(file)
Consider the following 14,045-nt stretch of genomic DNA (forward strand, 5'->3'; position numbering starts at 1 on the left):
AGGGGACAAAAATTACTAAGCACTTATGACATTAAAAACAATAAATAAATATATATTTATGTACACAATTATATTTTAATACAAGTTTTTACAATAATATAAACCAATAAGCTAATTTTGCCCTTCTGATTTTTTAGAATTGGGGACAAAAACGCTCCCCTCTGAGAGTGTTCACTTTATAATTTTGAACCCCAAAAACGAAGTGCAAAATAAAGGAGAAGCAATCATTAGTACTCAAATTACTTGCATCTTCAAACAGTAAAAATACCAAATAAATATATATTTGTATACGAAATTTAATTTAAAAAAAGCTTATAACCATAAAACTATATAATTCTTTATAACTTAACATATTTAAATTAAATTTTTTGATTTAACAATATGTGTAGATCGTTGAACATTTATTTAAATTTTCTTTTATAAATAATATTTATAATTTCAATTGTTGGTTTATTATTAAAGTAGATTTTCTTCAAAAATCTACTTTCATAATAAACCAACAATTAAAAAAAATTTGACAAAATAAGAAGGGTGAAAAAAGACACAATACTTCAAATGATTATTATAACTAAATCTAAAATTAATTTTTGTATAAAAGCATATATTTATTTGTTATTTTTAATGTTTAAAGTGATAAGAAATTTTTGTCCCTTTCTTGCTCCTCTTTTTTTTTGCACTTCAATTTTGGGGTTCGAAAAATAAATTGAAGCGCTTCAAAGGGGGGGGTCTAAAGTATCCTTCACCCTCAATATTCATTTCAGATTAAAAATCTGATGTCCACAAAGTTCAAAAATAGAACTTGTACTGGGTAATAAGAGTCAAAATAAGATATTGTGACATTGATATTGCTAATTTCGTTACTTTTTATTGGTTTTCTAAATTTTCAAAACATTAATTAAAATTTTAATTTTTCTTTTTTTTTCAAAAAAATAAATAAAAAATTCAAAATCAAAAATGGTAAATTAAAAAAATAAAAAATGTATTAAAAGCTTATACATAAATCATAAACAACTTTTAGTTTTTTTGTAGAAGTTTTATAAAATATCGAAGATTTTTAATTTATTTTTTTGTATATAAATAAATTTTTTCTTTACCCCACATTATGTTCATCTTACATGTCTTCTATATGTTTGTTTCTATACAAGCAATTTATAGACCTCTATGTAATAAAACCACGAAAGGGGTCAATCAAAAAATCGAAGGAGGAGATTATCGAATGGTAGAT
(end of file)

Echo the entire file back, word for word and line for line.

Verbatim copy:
Consider the following 14,045-nt stretch of genomic DNA (forward strand, 5'->3'; position numbering starts at 1 on the left):
AGGGGACAAAAATTACTAAGCACTTATGACATTAAAAACAATAAATAAATATATATTTATGTACACAATTATATTTTAATACAAGTTTTTACAATAATATAAACCAATAAGCTAATTTTGCCCTTCTGATTTTTTAGAATTGGGGACAAAAACGCTCCCCTCTGAGAGTGTTCACTTTATAATTTTGAACCCCAAAAACGAAGTGCAAAATAAAGGAGAAGCAATCATTAGTACTCAAATTACTTGCATCTTCAAACAGTAAAAATACCAAATAAATATATATTTGTATACGAAATTTAATTTAAAAAAAGCTTATAACCATAAAACTATATAATTCTTTATAACTTAACATATTTAAATTAAATTTTTTGATTTAACAATATGTGTAGATCGTTGAACATTTATTTAAATTTTCTTTTATAAATAATATTTATAATTTCAATTGTTGGTTTATTATTAAAGTAGATTTTCTTCAAAAATCTACTTTCATAATAAACCAACAATTAAAAAAAATTTGACAAAATAAGAAGGGTGAAAAAAGACACAATACTTCAAATGATTATTATAACTAAATCTAAAATTAATTTTTGTATAAAAGCATATATTTATTTGTTATTTTTAATGTTTAAAGTGATAAGAAATTTTTGTCCCTTTCTTGCTCCTCTTTTTTTTTGCACTTCAATTTTGGGGTTCGAAAAATAAATTGAAGCGCTTCAAAGGGGGGGGTCTAAAGTATCCTTCACCCTCAATATTCATTTCAGATTAAAAATCTGATGTCCACAAAGTTCAAAAATAGAACTTGTACTGGGTAATAAGAGTCAAAATAAGATATTGTGACATTGATATTGCTAATTTCGTTACTTTTTATTGGTTTTCTAAATTTTCAAAACATTAATTAAAATTTTAATTTTTCTTTTTTTTTCAAAAAAATAAATAAAAAATTCAAAATCAAAAATGGTAAATTAAAAAAATAAAAAATGTATTAAAAGCTTATACATAAATCATAAACAACTTTTAGTTTTTTTGTAGAAGTTTTATAAAATATCGAAGATTTTTAATTTATTTTTTTGTATATAAATAAATTTTTTCTTTACCCCACATTATGTTCATCTTACATGTCTTCTATATGTTTGTTTCTATACAAGCAATTTATAGACCTCTATGTAATAAAACCACGAAAGGGGTCAATCAAAAAATCGAAGGAGGAGATTATCGAATGGTAGAT